Shrinking wilderness and the proliferation of pesticides have caused many to justifiably worry about the plight of bees, which are conspicuous and rightly appreciated daytime pollinators. But because most moths sip nectar under the cover of darkness, their contributions mostly fly under the radar, and as a result they’re studied less and offered fewer protections.
"There's this big misconception that all moths come and eat my clothes. That's not what happens at all," Richard Walton, a biologist at University College London and first author of the new paper, tells Matt McGrath of BBC News. "Some of them happen to be visiting flowers and can be an important part of the pollination process."
Multiple moth species even appear to be responsible for pollinating the rare and captivating ghost orchid, as Douglas Main reported for National Geographic in 2019.
Moths are underappreciated pollinators, but are their populations also in global decline? The answer isn’t clear-cut, but that doesn’t mean there isn’t cause for concern.
In recent years, studies reporting huge, global population declines in moths and other wild insects have gained significant attention. But, as science writer Ed Yong points out in a 2019 story for the Atlantic, the truth is likely more complicated than the idea of an “insect apocalypse” suggests. Most research on insect population declines is highly localized, and scientists have long-term data for a limited number of regions. A recent meta-analysis of 166 surveys of 1,676 sites around the world shows the fate of arthropods overall may not be as dire as previously thought, but it's still not very good. What’s undisputed is that insects provide billions of dollars worth of vital pollination services to human agriculture and that they are under threat in many parts of the world.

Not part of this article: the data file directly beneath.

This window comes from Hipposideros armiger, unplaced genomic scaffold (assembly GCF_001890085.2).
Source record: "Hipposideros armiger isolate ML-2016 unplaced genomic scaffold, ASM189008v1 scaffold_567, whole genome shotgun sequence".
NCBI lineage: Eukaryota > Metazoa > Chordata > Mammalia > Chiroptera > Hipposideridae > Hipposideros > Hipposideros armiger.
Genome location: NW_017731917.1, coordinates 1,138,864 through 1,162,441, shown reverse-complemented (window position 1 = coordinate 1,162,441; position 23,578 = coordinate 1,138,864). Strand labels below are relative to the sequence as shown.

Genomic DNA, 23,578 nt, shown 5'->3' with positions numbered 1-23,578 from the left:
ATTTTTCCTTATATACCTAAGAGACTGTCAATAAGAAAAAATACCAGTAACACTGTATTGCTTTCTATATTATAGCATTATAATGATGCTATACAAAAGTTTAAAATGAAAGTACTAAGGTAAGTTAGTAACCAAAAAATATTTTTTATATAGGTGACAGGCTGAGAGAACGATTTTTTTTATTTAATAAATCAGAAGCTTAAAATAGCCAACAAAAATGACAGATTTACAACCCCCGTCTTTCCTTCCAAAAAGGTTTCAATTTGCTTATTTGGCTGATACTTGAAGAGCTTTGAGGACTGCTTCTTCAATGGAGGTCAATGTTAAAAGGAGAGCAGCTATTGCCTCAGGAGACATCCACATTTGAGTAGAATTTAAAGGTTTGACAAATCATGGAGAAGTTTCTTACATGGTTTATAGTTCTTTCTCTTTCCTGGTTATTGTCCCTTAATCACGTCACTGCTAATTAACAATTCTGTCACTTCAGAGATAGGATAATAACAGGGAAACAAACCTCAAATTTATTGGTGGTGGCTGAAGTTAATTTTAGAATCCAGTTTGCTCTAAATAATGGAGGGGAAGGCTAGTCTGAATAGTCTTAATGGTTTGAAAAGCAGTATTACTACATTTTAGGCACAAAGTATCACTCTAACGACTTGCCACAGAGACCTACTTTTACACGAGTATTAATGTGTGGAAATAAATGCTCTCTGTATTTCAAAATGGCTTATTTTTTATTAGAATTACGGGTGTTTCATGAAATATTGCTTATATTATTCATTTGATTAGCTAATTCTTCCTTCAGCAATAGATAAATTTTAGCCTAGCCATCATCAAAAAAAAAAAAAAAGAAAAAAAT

To better understand the contributions of night pollinating moths, Walton and his colleagues monitored nine ponds in agricultural fields in Norfolk county in the U.K. from March to October in 2016 and 2017.
Once a month, the researchers surveyed moths at night and bees, hoverflies and butterflies during the day. They swabbed 838 moths, 632 solitary bees, wasps, butterflies and hoverflies, and 1,548 social bees, such as honey and bumble bees, for pollen to figure out which plants the insects visited and how often.
The study found 45.5 percent of the moths were dusted with pollen from 47 different plant species—including seven plants that bees tend to ignore, the researchers report in the journal Biology Letters. The solitary bees, hoverflies, and butterflies visited 45 plant species, and the social bees tallied 46 plant species.
By sheer numbers, the social bees rightly earn their reputation as super pollinators. However, Walton notes in a statement, honey bees, bumble bees and their ilk “preferentially target the most prolific nectar and pollen sources.”
Moths’ diverse taste in flowers makes them a crucial ecological backup to the pollinators working the daytime shift and suggests that they pick up the slack to support plant species that honey bees skip.
"[Moths'] high diversity and abundance may make them critical to pollination in ways that we still need to understand,” says Walton in a statement.
He adds that the study illustrates the “need for them to be included in future agricultural management and conservation strategies to help stem declines, and for more research to understand their unique and vital role as pollinators, including their currently unknown role in crop pollination."